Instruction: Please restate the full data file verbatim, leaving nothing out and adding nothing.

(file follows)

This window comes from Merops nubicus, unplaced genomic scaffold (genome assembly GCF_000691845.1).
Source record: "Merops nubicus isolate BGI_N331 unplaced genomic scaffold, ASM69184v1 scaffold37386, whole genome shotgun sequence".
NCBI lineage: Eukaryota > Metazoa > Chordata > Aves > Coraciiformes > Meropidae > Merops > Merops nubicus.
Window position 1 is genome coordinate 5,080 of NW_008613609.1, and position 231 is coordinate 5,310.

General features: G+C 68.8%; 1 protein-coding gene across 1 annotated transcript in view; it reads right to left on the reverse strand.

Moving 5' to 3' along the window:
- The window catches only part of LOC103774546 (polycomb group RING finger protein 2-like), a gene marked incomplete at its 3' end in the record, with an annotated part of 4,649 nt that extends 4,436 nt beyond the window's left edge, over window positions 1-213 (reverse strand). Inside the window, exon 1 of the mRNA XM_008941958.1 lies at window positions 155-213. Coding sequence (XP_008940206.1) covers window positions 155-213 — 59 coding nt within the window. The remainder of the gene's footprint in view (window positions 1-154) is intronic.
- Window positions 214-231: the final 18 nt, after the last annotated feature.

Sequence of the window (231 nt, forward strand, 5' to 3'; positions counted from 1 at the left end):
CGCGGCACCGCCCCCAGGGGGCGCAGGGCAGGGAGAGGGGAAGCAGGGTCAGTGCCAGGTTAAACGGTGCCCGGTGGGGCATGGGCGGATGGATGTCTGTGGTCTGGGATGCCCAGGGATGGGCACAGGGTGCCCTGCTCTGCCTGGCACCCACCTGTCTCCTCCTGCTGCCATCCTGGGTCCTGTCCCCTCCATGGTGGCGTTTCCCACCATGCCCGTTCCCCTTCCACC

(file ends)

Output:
This window comes from Merops nubicus, unplaced genomic scaffold (genome assembly GCF_000691845.1).
Source record: "Merops nubicus isolate BGI_N331 unplaced genomic scaffold, ASM69184v1 scaffold37386, whole genome shotgun sequence".
NCBI lineage: Eukaryota > Metazoa > Chordata > Aves > Coraciiformes > Meropidae > Merops > Merops nubicus.
Window position 1 is genome coordinate 5,080 of NW_008613609.1, and position 231 is coordinate 5,310.

General features: G+C 68.8%; 1 protein-coding gene across 1 annotated transcript in view; it reads right to left on the reverse strand.

Moving 5' to 3' along the window:
- The window catches only part of LOC103774546 (polycomb group RING finger protein 2-like), a gene marked incomplete at its 3' end in the record, with an annotated part of 4,649 nt that extends 4,436 nt beyond the window's left edge, over window positions 1-213 (reverse strand). Inside the window, exon 1 of the mRNA XM_008941958.1 lies at window positions 155-213. Coding sequence (XP_008940206.1) covers window positions 155-213 — 59 coding nt within the window. The remainder of the gene's footprint in view (window positions 1-154) is intronic.
- Window positions 214-231: the final 18 nt, after the last annotated feature.

Sequence of the window (231 nt, forward strand, 5' to 3'; positions counted from 1 at the left end):
CGCGGCACCGCCCCCAGGGGGCGCAGGGCAGGGAGAGGGGAAGCAGGGTCAGTGCCAGGTTAAACGGTGCCCGGTGGGGCATGGGCGGATGGATGTCTGTGGTCTGGGATGCCCAGGGATGGGCACAGGGTGCCCTGCTCTGCCTGGCACCCACCTGTCTCCTCCTGCTGCCATCCTGGGTCCTGTCCCCTCCATGGTGGCGTTTCCCACCATGCCCGTTCCCCTTCCACC